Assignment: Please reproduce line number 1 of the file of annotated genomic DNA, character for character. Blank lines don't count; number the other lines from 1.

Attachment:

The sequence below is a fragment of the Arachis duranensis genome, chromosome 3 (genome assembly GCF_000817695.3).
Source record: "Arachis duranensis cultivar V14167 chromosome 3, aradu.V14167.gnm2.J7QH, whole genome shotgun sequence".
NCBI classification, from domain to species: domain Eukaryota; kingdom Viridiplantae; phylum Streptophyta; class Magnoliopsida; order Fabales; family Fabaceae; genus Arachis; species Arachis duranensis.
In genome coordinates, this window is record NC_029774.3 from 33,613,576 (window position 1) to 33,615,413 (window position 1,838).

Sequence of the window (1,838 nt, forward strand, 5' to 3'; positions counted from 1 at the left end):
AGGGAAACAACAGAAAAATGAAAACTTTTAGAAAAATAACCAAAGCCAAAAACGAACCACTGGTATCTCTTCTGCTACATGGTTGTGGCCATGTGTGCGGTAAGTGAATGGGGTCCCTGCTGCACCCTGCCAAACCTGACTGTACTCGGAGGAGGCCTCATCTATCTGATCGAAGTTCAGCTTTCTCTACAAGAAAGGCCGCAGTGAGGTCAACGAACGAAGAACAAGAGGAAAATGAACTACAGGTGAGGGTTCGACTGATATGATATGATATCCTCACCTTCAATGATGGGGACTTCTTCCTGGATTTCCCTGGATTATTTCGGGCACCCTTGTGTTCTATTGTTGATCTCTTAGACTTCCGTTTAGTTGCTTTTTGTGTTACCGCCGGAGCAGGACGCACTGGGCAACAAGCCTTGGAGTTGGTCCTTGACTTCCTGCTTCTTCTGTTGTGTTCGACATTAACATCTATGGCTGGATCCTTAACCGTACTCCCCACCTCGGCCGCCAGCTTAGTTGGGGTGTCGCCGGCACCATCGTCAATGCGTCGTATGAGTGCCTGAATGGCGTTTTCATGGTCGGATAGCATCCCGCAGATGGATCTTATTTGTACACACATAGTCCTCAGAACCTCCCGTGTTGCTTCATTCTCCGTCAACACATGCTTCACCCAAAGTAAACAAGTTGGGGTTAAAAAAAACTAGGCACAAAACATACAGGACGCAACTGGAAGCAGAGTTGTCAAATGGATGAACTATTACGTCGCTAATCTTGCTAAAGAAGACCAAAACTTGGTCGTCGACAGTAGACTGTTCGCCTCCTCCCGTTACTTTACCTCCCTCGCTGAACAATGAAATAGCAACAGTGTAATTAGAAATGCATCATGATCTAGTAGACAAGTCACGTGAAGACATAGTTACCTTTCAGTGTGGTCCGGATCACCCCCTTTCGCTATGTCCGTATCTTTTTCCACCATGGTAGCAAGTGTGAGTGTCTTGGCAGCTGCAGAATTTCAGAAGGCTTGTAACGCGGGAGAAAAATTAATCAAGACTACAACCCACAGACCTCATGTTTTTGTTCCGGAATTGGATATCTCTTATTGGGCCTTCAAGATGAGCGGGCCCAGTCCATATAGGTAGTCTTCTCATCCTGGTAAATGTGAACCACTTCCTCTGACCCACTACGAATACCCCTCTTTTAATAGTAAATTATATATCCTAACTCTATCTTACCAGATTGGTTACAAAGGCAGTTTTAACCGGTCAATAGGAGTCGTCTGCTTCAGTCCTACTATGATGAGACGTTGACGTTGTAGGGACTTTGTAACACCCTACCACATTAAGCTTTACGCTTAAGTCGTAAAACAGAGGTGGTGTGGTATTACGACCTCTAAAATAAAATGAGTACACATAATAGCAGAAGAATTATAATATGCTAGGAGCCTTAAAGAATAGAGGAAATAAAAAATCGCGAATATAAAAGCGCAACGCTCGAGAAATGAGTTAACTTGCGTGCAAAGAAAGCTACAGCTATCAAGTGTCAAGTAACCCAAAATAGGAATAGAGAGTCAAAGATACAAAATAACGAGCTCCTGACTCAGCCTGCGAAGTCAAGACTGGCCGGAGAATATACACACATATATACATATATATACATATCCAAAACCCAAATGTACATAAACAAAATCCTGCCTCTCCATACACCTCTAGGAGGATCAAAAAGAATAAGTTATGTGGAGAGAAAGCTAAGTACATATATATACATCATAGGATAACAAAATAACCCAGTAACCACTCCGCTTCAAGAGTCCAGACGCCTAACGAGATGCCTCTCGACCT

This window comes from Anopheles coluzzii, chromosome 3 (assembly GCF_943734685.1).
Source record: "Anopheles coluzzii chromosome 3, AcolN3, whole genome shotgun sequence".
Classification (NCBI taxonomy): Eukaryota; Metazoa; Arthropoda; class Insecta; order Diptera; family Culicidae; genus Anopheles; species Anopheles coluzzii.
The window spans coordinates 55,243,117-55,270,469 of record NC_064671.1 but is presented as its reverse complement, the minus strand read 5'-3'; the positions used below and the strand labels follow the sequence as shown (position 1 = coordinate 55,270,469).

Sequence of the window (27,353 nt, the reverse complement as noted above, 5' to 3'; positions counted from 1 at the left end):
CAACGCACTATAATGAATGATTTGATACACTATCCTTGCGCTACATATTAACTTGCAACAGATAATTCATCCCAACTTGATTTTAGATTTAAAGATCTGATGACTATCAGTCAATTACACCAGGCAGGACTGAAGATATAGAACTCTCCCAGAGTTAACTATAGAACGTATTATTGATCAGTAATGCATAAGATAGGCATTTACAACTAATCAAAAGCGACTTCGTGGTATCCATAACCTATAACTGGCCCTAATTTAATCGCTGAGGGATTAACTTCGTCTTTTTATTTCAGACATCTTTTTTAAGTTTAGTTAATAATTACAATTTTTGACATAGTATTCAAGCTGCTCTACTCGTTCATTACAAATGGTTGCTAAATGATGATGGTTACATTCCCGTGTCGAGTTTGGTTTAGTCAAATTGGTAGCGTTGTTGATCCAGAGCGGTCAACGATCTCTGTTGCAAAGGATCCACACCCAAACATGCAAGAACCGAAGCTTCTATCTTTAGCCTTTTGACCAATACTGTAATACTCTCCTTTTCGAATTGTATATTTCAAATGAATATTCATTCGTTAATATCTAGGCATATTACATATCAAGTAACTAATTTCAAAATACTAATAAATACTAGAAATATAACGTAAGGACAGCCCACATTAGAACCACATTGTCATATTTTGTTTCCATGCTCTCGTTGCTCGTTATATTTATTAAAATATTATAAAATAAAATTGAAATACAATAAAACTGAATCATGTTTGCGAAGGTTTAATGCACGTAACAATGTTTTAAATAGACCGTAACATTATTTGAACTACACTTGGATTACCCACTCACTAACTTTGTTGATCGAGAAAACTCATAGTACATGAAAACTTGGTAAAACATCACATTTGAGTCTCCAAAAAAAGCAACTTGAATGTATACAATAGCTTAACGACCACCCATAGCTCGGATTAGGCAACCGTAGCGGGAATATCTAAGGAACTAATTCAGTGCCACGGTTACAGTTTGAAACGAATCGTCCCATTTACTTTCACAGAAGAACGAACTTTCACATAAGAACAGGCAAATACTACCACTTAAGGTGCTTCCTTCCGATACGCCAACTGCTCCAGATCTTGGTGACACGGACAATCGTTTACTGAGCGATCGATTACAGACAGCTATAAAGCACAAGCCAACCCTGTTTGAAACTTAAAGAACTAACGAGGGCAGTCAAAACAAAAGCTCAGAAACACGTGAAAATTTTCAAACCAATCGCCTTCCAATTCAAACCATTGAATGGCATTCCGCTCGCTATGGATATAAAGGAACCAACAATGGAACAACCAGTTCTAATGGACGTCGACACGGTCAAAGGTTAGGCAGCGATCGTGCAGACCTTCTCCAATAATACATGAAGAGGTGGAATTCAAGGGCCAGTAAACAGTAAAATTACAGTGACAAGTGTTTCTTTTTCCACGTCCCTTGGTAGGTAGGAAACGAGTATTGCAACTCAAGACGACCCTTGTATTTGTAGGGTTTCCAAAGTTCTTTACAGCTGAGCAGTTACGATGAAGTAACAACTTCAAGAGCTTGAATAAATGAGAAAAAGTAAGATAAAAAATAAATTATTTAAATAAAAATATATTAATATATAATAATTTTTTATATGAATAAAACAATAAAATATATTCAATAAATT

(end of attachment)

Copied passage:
The sequence below is a fragment of the Arachis duranensis genome, chromosome 3 (genome assembly GCF_000817695.3).